What are the consequences of having a subnet within a subnet? Eg. First network is and the second is

Thanks for everyone's replies. The original design, which is not my own, was to simply have two separate networks that have no need to communicate with each other. For some reason the tech that set it up did it this way. I realize that they are separate subnets and therefor unable to fully talk without routing. Just a little confusing that they were setup within each other.

My main concern though is if this would degrade performance within the network because of unreturned responses from the network's devices. Any ideas or am I crazy?

  • 1
    could you give us some more information about how the subnets are routed and where the subnets exist? A diagram would be great Commented Oct 24, 2013 at 20:37
  • This is a flat switched network. There are a number of devices that exist in the network, and a number that exist in the network.
    – David
    Commented Oct 24, 2013 at 20:39
  • So you are saying that the net masks on various machines in the VLAN are mismatched, right? Which operating systems are on the subnet? Commented Oct 25, 2013 at 13:38
  • Did any answer help you? if so, you should accept the answer so that the question doesn't keep popping up forever, looking for an answer. Alternatively, you could provide and accept your own answer.
    – Ron Maupin
    Commented Aug 8, 2017 at 14:43

5 Answers 5


The hosts in will not be able to communicate with any other hosts in any other subnets of without a default-gateway.

The hosts in will be able to communicate with all hosts in, which includes, but only one-way if the hosts in do not have a default-gateway with access to both subnets.


The short answer is that the two subnets will not be able to communicate. The subnet will believe that the subnet is local. Thus, traffic from to will never be routed (it will stay local). Traffic from to will be routed to the default gateway. This traffic will make to the desired host in the subnet; however, return traffic (required for TCP) will not be returned. In theory, UDP from to will be successful. However, if there is any requirement at the application level for acknowledgements (TFTP, etc.), the application will fail.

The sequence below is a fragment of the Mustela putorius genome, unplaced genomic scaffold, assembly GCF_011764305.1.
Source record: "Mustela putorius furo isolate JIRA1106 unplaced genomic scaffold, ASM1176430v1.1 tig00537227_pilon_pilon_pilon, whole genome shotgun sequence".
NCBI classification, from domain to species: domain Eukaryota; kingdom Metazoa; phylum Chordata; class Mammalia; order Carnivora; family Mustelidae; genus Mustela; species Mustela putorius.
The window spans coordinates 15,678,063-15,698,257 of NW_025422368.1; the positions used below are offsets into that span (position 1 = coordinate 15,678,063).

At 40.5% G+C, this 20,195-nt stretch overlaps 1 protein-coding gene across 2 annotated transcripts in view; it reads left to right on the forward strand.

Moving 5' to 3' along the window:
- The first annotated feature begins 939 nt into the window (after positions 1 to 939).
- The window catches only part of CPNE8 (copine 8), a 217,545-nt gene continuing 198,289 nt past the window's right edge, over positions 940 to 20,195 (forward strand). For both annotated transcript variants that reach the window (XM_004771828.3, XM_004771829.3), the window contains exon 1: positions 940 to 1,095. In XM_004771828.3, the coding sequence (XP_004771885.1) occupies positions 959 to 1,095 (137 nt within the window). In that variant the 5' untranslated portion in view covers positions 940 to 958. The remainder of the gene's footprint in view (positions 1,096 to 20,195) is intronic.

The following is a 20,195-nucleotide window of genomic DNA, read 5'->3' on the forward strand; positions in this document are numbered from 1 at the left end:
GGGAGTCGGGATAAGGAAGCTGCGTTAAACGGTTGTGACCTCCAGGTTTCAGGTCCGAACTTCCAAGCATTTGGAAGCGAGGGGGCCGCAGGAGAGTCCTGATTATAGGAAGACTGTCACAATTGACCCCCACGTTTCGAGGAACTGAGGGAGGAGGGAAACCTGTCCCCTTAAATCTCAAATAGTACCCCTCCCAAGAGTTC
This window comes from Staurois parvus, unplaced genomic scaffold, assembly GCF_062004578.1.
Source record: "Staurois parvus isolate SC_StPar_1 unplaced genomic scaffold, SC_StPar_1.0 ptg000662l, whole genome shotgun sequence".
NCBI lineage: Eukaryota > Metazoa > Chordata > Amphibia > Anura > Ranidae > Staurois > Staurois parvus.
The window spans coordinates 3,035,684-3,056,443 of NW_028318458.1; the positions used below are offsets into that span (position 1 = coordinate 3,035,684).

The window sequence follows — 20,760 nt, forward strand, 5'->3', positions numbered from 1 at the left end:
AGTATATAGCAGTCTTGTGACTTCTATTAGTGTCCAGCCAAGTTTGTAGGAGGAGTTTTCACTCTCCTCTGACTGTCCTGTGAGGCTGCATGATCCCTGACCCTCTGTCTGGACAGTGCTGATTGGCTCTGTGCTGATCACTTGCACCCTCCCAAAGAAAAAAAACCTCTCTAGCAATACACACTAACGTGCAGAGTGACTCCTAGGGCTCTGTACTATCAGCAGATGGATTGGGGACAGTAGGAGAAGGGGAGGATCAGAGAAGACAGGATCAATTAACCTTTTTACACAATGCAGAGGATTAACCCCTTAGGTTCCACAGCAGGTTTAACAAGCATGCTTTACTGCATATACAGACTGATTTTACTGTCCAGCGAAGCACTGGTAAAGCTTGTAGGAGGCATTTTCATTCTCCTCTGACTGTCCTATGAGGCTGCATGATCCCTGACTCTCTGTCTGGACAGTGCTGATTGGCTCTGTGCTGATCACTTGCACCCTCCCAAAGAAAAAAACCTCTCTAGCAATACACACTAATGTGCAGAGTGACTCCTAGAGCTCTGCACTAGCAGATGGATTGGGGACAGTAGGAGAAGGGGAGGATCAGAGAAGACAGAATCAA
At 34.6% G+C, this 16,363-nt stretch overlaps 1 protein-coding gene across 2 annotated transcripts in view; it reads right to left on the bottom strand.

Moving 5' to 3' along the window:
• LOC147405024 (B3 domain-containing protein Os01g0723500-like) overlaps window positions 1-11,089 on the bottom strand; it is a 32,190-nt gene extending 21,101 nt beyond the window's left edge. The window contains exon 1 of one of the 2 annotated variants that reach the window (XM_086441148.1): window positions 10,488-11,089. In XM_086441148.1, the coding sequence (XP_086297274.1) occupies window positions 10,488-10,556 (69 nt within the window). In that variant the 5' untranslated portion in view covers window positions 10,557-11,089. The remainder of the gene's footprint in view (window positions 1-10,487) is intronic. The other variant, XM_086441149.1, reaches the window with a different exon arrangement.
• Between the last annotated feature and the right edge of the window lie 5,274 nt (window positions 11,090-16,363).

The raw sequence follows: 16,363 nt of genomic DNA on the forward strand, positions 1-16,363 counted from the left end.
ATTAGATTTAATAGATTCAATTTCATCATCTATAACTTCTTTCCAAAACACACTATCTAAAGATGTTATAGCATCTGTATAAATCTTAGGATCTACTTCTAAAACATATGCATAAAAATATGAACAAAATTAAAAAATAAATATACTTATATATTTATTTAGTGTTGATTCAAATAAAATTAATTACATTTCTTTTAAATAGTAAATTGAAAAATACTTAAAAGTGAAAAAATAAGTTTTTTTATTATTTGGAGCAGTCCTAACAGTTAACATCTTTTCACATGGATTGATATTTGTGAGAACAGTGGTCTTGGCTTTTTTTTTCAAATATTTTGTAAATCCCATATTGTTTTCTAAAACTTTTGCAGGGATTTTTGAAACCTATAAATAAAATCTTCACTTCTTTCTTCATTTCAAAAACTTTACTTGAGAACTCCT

0 is a classfull network. is a subnet of /8 classfull network.
After subbneting you're creating a range of address that are separated logical.
Host from /8 network will not be able to communicate with host from /24 subnet without router.

  • Hosts in the /8 will be able to communicate with hosts in the /24 without a router, but the /24 guys won't know how to get back to the /8 dudes without a router, resulting in one-way asymmetric IP communication. Commented Oct 25, 2013 at 3:44

David, depending on your setup this might work and is a known way of directing traffic to the most-specific prefix.

You could announce the /8 and the /24 from two different interfaces and this would shove the traffic that wasn't in the /24 into one path and the /24 to another.


Well, and overlap each other. does well if you're using it to refer to other networks you have within that range.

However if you have addresses in that spill over in range then they can't communicate.

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